In south Damascus, childhood ends early

September 16, 2015

Two days after state news agency SANA announced the beginning of the 2015–2016 school year for an estimated four million Syrian students, out-of-school children lined up in rebel-held south Damascus on Tuesday, waiting their turn to fill jugs with drinking water.

Syrian state media is “talking about exactly which schools?” Mohammed al-Omri, a south Damascus citizen journalist, sarcastically asked Syria Direct on Wednesday. In al-Qadam and al-Asali, two south-Damascus neighborhoods, home to more than a thousand families, “all the schools are closed,” al-Omri said.

The two south Damascus districts happen to be the same where the Islamic State is trying to expand its foothold. “Al-Qadam is sandwiched between the regime from the west, and the Islamic State, which holds the adjacent neighborhood of al-Asali to the east,” al-Omri explained.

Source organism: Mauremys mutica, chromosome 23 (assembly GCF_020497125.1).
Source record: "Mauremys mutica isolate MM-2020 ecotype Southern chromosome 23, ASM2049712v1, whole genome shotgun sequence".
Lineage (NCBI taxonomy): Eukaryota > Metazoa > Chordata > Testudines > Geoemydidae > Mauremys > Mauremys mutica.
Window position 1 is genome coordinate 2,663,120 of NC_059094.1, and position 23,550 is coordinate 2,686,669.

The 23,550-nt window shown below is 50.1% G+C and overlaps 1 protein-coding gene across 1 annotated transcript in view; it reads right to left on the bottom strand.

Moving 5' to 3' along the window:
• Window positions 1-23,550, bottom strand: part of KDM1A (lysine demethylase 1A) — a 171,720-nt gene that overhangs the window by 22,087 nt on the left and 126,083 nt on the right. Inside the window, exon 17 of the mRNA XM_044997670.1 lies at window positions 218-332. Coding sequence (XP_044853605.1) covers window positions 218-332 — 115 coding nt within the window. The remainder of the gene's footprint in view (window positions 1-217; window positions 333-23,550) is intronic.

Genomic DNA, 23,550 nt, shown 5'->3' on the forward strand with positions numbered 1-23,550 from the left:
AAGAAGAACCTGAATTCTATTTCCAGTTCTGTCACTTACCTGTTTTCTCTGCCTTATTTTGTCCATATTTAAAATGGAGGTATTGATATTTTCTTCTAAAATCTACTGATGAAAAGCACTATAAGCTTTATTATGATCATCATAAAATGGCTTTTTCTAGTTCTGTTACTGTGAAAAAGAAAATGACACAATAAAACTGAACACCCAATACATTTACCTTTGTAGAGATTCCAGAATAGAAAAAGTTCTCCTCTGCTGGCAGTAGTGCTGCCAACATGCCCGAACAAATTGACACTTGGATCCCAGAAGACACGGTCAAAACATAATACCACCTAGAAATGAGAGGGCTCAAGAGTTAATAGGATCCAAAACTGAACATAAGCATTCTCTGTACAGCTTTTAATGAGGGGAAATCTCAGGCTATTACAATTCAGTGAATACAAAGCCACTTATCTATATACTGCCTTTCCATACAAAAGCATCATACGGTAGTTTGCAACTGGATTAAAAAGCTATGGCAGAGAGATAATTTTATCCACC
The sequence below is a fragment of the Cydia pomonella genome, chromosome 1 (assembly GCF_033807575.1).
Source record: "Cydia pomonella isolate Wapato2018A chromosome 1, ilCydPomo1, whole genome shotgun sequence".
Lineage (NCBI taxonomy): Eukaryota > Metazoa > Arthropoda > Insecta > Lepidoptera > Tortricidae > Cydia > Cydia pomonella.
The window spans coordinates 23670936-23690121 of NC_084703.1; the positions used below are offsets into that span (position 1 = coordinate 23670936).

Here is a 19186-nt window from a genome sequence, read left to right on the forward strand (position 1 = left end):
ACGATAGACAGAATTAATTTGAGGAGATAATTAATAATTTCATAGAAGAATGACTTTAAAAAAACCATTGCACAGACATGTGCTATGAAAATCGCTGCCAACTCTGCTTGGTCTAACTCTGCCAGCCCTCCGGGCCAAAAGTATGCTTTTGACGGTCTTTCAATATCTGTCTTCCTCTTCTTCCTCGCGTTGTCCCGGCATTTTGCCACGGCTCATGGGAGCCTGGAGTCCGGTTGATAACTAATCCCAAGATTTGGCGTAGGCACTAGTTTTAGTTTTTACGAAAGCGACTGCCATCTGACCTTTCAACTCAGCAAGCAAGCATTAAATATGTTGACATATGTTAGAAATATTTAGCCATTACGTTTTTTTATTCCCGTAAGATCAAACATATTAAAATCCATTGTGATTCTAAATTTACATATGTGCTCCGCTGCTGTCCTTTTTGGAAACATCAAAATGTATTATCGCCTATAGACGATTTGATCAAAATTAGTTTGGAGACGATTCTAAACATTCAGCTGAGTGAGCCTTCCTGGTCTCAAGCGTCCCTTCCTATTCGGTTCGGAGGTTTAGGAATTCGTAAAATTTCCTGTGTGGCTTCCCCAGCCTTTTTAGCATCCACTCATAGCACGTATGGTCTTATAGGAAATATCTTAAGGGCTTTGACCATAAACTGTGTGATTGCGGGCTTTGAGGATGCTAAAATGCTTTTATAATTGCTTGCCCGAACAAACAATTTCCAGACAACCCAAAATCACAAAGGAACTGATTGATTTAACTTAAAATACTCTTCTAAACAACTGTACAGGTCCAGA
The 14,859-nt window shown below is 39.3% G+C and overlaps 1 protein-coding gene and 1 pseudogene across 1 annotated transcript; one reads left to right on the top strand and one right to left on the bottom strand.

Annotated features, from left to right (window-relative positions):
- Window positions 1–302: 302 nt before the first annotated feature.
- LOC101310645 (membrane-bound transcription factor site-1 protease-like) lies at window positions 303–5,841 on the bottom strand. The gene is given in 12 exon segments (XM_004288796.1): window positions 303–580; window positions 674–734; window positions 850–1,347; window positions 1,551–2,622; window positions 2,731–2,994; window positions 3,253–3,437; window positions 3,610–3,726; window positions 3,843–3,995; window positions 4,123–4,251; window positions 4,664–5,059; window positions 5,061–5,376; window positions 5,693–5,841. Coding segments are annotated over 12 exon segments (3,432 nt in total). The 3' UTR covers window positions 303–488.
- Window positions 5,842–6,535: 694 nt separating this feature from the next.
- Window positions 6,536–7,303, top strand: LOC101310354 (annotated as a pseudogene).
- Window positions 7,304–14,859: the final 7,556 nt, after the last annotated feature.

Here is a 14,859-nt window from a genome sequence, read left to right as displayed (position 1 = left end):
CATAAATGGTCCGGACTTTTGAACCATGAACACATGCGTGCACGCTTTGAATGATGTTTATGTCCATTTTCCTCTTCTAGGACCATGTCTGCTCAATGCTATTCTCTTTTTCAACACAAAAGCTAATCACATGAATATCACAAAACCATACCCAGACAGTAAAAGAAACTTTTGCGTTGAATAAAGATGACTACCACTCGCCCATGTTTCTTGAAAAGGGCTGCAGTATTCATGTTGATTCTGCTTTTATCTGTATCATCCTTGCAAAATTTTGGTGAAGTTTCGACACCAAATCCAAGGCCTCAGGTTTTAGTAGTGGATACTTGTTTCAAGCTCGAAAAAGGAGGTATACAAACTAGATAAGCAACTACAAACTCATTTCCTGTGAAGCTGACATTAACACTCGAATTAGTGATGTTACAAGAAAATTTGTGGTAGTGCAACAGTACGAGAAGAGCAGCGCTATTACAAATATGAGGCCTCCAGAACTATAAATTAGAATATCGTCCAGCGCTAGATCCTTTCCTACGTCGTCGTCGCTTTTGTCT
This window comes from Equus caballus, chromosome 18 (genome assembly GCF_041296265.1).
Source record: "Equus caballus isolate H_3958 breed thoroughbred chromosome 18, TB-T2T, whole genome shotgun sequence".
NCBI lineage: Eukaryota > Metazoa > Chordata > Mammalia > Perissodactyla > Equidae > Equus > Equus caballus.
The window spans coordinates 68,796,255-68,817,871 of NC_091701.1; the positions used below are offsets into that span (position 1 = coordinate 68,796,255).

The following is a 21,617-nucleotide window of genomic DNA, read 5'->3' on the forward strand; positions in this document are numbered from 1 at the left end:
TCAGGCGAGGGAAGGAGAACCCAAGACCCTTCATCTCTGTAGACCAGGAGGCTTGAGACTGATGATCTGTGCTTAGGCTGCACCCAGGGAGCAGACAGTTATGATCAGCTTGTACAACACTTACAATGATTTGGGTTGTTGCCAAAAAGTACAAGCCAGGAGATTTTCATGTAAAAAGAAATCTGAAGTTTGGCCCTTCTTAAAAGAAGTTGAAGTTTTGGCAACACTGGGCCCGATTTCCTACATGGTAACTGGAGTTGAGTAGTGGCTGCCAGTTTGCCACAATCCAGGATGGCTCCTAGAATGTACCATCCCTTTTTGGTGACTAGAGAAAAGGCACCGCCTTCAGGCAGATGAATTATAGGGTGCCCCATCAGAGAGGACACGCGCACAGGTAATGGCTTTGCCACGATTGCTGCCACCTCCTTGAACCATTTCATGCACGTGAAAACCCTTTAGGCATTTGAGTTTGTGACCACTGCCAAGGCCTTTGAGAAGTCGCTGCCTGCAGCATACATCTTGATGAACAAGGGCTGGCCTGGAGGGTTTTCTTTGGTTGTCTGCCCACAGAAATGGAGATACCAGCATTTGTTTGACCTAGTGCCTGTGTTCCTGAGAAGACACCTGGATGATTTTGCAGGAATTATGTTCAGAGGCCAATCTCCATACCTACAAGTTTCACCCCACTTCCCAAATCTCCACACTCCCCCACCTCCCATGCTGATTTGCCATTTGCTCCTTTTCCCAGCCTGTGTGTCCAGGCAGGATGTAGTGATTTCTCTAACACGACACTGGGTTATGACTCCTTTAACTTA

“A lot of children are too poor to stay in school, as they’ve got to work to add a little cash to what money their parents make, if, of course, they’re still alive,” south Damascus journalist Walid al-Aga told Syria Direct on Wednesday.  

“Children’s responsibilities belie their age,” reads the caption to the above photo, posted by the Facebook group Revolution’s Spring, a grassroots network in south Damascus.

More than 4,000 schools in Syria lie in disuse, disrepair or ruin, leaving an estimated 2.6 million children out of school–more than a third of Syria’s children, estimates UNICEF. 

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